Bright Review

In an attempt to expand Netflix’s catalog of original movies, Bright was purchased in March 2016 with Max Landis, who wrote 2012’s Chronicle and 2015’s American Ultra, writing the script and David Ayer coming off the much divisive Suicide Squad directing. Will Smith, Joel Edgerton, Noomi Rapace, Edgar Ramirez and Lucy Fry star in this action/fantasy mash up.

A Bright is referring to as someone who can wield magic. In this case, a magic wand. The film explains that most Brights are Elves and the possibilities of humans being Brights, but it is very rare. Much like the real world, the power the wand carries is sought after by Corrupt cops, gangsters, renegade elves, and orcs that come out of the wood work for it. It’s up to Ward (Smith) and Jakoby (Edgerton), the first Orc to serve in the police department, to survive and keep the wand out of the wrong hands.

The film starts off slow. Explaining a past event and setting up the conflict between Ward and Jakoby that gets resolved in a rather intense scene to wrap up the 1st act. Once the wand is introduced, the film goes into a different gear. The 1 hour and 57 minute run time works. There are a few scenes Bright could go without. Not to make the film shorter, but rather to enhance the world. One such scene involves a family that witnesses the conflict resulting the discovery of the wand. It shows off the ruthlessness of the Inferni, but a scene before it already showed that. I felt it was a retread.

The social aspect of Bright pits humans in the middle between the high class Elves and the low class Orcs. Elves being rich and successful (There is a certain hue of the Elves that you can’t help but notice) while the Orcs are seen as low rung meatheads. In some ways it does mirror our world and current social issues many face today. What resonated with me is the struggle Jakoby goes through. Not being accepted as police officer even in his own department that hired him and other Orcs who view him as an outcast or “a finger that has been cut off a hand”. We aren’t hit over the head with this too much.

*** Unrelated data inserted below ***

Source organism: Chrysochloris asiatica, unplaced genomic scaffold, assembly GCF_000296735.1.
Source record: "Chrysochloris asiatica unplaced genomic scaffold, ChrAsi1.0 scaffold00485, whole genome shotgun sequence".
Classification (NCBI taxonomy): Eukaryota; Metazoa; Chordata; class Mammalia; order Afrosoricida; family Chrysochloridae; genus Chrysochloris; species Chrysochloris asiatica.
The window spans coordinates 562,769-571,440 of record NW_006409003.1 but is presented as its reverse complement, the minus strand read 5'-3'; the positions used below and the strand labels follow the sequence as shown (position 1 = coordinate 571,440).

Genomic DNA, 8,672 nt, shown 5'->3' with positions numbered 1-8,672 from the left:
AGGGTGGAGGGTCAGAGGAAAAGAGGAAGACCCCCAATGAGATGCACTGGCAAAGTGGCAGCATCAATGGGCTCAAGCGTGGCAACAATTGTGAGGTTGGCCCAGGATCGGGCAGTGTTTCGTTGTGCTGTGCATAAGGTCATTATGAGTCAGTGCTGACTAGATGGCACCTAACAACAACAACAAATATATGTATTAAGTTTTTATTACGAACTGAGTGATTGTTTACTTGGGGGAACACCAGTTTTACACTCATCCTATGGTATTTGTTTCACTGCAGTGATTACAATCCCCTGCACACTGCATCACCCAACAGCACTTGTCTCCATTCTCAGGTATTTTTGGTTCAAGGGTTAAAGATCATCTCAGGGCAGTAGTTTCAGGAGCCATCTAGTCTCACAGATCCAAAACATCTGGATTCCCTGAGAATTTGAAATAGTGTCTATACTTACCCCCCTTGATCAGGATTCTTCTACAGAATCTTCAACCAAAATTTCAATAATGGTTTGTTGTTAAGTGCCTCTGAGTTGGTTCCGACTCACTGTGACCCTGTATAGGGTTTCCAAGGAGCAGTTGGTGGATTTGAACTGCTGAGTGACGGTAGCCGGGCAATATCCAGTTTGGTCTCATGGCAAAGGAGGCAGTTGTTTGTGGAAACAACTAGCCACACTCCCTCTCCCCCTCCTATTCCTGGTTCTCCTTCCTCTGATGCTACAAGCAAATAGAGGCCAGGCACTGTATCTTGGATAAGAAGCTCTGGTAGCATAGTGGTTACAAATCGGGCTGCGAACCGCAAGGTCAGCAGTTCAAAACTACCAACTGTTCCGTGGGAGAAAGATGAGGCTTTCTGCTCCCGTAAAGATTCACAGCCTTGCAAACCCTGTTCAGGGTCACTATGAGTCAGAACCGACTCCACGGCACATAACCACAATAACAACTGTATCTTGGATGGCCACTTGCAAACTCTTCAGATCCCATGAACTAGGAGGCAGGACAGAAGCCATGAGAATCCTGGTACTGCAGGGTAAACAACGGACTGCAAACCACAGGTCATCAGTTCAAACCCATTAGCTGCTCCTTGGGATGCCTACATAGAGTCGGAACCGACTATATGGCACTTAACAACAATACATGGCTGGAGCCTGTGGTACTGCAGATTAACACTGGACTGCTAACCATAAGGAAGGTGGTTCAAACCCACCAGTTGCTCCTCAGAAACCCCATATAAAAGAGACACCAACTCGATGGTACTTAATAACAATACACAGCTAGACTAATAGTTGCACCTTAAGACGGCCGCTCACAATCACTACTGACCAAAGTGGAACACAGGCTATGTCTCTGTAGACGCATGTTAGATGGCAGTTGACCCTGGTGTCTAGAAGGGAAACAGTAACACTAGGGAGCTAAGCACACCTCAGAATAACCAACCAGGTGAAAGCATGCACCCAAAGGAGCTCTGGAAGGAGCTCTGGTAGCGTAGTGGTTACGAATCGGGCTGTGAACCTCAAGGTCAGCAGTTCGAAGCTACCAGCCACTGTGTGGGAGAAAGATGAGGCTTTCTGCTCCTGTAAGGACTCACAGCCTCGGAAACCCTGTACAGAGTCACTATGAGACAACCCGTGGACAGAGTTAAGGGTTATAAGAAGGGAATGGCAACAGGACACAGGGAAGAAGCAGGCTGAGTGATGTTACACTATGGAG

Bright’s action scenes are another highlight. Ayer’s knack for up close gun fights and brawls in closed space are consistent with his past work like Street Kings and End of Watch. There is the right amount of gun play and gore to satisfy, yet toes the line between action and horror. Most of the comedy hits. Ward’s foul mouth dialogue fits Smith’s character like a glove. Jakoby’s comedic moments make him very likable and my favorite character.

Noomi Rapace plays the main antagonist Leilah, a leader of rogue elves known as the Inferni and a Bright. An actress of her caliber I felt was wasted in this role. She shows she can do action well and I hope to see her in more roles like this, but with more dialogue as she has very little. My other complaint is her character’s narrative seems to change from when she is introduced to the end of the movie. A change of heart that doesn’t make sense.

The 3rd acts also somewhat falters near the end (Has this become a trend recently?) One of my pet peeves is going back to a previous set piece to finish a story. To me that is back tracking and maybe lack of creativity. There is also one big plot hole in the form of The Dark Lord. An omnipresent being that will rule over the 9 races by prophecy (We are only formally introduced to humans, elves and orcs in the film, but other mythical beings are teased) We don’t get any visual ques or teases other than word of mouth through the film.

At the time of this review going up, news has come out that a sequel has been planned with Smith returning, but no word on involvement from other pillars of Bright. I for one am excited at the potential of expanding this world Landis and Ayer have put on screen. I will say that I’m grateful Netflix released this and made available to all with an account. I’m not too confident the general movie going audience would have seen this.







Character Development







  • Fantastic world building begging to be explored
  • Action and comedy gel together well enough
  • Smith and Edgerton's characters entertain


  • Weak main antagonist
  • 3rd act could have been more creative
  • Some throw away scenes could have made for a better watch.
Posted in Movies, Reviews.

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